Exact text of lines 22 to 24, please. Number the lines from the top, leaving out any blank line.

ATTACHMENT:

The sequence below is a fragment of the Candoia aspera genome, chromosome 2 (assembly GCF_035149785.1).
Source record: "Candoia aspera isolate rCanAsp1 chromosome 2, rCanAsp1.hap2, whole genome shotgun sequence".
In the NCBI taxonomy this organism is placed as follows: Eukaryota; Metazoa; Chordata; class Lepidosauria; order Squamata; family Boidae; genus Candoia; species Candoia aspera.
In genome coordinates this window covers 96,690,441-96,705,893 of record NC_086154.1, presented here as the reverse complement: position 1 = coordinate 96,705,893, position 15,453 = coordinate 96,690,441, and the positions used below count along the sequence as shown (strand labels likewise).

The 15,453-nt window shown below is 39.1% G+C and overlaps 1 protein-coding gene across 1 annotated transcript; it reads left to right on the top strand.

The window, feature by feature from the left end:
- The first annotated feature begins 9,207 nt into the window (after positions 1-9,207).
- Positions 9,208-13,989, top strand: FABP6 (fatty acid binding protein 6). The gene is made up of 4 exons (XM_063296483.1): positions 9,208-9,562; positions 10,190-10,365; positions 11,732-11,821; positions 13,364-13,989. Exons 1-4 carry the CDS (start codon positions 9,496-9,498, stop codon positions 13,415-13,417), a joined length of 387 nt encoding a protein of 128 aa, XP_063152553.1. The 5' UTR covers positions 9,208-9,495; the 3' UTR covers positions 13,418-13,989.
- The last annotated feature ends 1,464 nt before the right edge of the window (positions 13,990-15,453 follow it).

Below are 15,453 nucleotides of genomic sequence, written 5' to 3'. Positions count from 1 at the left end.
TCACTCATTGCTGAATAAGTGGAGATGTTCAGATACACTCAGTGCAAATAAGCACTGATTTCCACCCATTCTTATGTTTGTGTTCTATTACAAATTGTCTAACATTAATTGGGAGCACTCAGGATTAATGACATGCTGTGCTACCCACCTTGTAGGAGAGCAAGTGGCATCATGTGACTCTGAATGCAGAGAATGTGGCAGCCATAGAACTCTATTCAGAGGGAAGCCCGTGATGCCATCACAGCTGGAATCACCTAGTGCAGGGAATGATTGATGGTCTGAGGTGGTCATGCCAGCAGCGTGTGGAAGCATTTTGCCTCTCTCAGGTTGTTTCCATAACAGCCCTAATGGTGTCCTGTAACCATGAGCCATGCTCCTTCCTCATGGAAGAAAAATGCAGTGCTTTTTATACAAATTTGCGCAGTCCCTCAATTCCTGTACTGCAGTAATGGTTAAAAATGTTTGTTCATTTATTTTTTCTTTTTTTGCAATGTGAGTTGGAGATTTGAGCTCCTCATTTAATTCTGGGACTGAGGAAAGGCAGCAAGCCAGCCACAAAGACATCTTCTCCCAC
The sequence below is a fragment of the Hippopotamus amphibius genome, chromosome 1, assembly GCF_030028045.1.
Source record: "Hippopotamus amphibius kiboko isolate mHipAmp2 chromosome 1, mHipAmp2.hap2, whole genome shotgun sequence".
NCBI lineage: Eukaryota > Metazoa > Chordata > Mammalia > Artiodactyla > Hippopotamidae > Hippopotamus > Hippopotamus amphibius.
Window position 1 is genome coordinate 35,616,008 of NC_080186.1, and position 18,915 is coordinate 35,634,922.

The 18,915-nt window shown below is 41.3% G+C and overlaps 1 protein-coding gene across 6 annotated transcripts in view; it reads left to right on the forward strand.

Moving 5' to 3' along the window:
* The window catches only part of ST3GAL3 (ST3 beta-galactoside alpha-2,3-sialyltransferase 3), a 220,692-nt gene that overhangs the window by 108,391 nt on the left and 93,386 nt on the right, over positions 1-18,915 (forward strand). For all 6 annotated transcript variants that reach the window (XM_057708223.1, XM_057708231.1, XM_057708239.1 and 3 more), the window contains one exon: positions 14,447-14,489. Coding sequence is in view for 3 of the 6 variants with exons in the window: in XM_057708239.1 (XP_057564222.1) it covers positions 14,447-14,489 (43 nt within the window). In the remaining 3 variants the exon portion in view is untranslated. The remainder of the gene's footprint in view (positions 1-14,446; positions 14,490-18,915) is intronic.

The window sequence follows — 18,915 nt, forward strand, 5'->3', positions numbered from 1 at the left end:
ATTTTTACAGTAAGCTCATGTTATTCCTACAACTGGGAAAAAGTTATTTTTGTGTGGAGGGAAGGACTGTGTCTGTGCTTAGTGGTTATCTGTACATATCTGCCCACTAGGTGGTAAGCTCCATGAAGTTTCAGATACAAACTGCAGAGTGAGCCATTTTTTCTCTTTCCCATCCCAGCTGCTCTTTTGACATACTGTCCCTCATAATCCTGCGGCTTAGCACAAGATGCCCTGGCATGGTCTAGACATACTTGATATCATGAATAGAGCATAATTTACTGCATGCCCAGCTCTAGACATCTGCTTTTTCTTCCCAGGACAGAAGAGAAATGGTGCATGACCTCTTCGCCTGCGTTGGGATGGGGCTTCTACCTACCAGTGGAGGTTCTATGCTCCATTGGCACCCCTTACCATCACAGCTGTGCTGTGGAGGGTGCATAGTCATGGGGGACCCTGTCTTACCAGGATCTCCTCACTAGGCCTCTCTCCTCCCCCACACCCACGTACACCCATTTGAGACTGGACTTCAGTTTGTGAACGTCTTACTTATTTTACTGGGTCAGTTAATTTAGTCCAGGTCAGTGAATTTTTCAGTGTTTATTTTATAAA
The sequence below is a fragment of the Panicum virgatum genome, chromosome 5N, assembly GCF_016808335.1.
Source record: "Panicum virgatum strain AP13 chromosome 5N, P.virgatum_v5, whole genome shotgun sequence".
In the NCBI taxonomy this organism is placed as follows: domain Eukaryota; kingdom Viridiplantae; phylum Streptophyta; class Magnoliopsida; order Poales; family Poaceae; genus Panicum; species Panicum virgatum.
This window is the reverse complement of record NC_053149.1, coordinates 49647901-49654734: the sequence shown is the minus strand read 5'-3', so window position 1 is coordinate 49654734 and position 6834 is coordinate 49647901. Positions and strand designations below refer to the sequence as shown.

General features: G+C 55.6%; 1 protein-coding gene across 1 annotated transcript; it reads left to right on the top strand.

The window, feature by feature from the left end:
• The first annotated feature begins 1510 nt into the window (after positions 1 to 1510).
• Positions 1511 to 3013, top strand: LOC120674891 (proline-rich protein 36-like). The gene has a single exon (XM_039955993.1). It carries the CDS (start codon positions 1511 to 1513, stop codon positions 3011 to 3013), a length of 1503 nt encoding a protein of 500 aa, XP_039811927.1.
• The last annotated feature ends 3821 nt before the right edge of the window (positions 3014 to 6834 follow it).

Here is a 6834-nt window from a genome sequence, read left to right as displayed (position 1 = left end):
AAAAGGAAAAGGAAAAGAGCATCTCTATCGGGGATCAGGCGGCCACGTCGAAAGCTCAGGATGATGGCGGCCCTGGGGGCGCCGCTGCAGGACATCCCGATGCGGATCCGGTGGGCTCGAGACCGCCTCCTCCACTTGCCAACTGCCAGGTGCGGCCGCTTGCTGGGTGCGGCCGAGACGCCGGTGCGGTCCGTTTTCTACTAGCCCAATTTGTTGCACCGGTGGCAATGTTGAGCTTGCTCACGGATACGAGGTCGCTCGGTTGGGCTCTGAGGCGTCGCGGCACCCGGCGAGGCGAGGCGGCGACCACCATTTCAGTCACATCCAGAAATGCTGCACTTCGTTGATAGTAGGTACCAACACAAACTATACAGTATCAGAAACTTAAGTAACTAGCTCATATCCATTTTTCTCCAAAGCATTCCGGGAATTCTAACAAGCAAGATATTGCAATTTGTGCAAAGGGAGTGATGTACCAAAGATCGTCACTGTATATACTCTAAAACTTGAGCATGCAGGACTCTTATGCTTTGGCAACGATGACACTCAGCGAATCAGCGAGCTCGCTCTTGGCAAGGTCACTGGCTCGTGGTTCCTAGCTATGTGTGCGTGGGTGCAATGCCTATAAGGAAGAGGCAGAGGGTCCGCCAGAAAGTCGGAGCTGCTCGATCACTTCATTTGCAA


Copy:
Source record: "Panicum virgatum strain AP13 chromosome 5N, P.virgatum_v5, whole genome shotgun sequence".
In the NCBI taxonomy this organism is placed as follows: domain Eukaryota; kingdom Viridiplantae; phylum Streptophyta; class Magnoliopsida; order Poales; family Poaceae; genus Panicum; species Panicum virgatum.
This window is the reverse complement of record NC_053149.1, coordinates 49647901-49654734: the sequence shown is the minus strand read 5'-3', so window position 1 is coordinate 49654734 and position 6834 is coordinate 49647901. Positions and strand designations below refer to the sequence as shown.